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Vicky Cristina Barcelona BD impressions

Blu-ray

When the lights came up at the end of Woody Allen’s Vicky Cristina Barcelona (a review copy of which I received on Friday), I was very much left with the impression that not a lot had actually transpired in its 96-minute duration. The film is pleasant, but incredibly insubstantial. Unfortunately, it doesn’t really work as a comedy, as it’s not particularly funny (“You tried to kill me… with a chair!” notwithstanding), nor as a drama, as there’s no real depth to the characterisation and Allen’s observations about relationships rarely get more complicated than “love’s a bitch”. Penélope Cruz undoubtedly steals the show and, in many respects, saves it from being completely pedestrian. The rest of the cast try valiantly, but something about this film feels amazingly indifferent in its writing and direction. And, let’s face it, when it comes to giving characters distinctive voices, Woody Allen is every bit as bad as Quentin Tarantino.

Optimum’s Region B-coded UK release looks rather pleasing on the whole. Ever the classicist, Allen opted to do his colour timing in the lab rather than processing the film digitally, and, while the image does look rich for the most part, any shots involving opticals do end up taking a hit as far as detail is concerned. Unfortunately, Woody is a little too fond of fades, which means that a fair number of shots are affected in this manner. The whole film has a deliberate orange-yellow glow, which is perhaps a little on the oppressive side but is undoubtedly down to artistic intent rather than any problem with the disc itself. 7/10

Vicky Cristina Barcelona
studio: Optimum; country: UK; region code: B; codec: VC-1;
file size: 18.8 GB; average bit rate (including audio): 28.03 Mbit/sec

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Posted: Sunday, May 17, 2009 at 3:20 PM | Comments: 5
Categories: BD Impressions | Blu-ray | Cinema | Technology

 
Comments

1.

I agree, I never for once buy that these people exist (as I've said in my DD comment, it's a movie about young people written by old people) and I also agree that Cruz literally saved this one from being a waste of time. Her Oscar was well deserved. With a few lines aside (I also enjoyed the lines involving Christina being able to speak Chinese) the film is strictly unfunny and for some strange reason I never even felt like the characters were sexually attracted to each other.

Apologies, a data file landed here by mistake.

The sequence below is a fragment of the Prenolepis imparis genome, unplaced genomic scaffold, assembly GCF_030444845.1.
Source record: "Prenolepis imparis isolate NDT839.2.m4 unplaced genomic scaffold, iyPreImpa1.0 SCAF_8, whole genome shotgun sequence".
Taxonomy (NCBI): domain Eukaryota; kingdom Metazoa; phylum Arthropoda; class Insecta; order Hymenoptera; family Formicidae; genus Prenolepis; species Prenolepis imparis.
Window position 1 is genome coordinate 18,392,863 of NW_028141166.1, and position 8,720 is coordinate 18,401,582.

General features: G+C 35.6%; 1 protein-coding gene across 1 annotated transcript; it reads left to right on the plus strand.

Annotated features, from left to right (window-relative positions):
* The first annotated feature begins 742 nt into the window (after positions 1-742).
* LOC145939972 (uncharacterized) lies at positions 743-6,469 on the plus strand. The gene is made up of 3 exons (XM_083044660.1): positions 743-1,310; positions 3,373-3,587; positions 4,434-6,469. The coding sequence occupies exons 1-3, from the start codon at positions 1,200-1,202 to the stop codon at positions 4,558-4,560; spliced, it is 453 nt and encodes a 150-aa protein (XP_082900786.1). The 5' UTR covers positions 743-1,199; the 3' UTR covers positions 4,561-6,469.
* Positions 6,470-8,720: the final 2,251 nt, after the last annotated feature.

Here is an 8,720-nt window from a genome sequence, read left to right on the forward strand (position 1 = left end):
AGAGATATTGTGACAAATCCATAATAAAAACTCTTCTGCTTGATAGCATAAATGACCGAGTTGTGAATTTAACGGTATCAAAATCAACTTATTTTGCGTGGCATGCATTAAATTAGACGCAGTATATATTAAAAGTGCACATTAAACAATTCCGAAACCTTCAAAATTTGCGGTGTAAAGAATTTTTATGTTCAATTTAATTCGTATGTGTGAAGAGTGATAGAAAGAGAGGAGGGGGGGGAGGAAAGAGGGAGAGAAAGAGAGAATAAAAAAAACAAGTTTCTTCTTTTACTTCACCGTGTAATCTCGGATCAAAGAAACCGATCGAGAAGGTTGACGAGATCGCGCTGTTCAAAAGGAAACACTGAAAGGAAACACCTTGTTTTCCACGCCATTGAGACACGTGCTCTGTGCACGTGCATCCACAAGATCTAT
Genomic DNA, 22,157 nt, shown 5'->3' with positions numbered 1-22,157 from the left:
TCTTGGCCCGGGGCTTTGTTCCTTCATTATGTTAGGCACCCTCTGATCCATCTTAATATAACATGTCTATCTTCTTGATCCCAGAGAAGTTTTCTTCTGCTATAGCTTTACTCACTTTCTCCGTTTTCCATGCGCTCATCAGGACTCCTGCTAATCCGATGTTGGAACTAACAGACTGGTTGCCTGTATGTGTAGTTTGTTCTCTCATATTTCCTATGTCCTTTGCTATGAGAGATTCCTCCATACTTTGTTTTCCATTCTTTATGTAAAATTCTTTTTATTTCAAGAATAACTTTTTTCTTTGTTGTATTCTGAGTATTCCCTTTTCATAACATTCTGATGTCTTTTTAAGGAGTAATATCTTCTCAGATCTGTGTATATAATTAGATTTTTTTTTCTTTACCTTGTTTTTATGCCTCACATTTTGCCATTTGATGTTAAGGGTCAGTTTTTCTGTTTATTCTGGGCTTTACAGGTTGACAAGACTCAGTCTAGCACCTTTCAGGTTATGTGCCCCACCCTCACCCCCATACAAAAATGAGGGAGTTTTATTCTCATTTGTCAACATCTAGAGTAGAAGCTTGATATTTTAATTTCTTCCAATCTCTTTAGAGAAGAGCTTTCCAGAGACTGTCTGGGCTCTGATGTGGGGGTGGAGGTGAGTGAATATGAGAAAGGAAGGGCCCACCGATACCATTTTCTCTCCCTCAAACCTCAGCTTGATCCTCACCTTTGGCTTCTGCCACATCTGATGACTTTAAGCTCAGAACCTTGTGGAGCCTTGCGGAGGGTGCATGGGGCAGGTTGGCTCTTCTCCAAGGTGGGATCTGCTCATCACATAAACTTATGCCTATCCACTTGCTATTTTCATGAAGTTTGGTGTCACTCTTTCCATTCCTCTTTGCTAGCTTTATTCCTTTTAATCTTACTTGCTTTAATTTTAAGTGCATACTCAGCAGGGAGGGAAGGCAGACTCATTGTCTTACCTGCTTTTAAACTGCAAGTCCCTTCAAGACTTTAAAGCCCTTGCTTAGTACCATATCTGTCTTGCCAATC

The rest of the cast (especially Scarlett) is unremarkable.

Woody's masterpiece of the decade is still Match Point.

Posted by: Marcus, May 17, 2009 10:22 PM

2.

>> And, let's face it, when it comes to giving characters distinctive voices, Woody Allen is every bit as bad as Quentin Tarantino.

You may have a point there, but I think most people whatch Quentin Tarantino flicks for it's writerspeak and not the deep characterizations.

I have yet to discover why anyone would watch a Woody Allen movie though...

Posted by: Peter von Frosta, May 18, 2009 8:09 AM

3.

Because from the late seventies to the late eighties (as well as some of his 90s films) he was simply one of America's finest filmmakers and made fantastic films.

Watch the following:

Annie Hall
Interiors
Manhattan
Zelig
The Purple Rose of Cairo
Hannah and her Sisters
Radio Days
Another Woman
Crimes and Misdemeanors
Deconstructing Harry

Posted by: Marcus, May 18, 2009 5:07 PM

4.

@Marcus
At some point I might look into your list, however at the moment I've got 173 unwatched DVDs/Blu-rays/HD-DVDs that will keep me busy for a while.

Posted by: Peter von Frosta, May 18, 2009 6:07 PM

5.

So do I at the moment, but I always make room for one intruder that requires a quicker look. :) I honestly envy anyone who has yet to discover the wonder of Allen's cinema at its peak for the first time.

Posted by: Marcus, May 18, 2009 11:06 PM

Comments on this entry and all entries up to and including June 30th 2009 have been closed. The discussion continues on the new Land of Whimsy blog:

https://www.landofwhimsy.com

 

 
 
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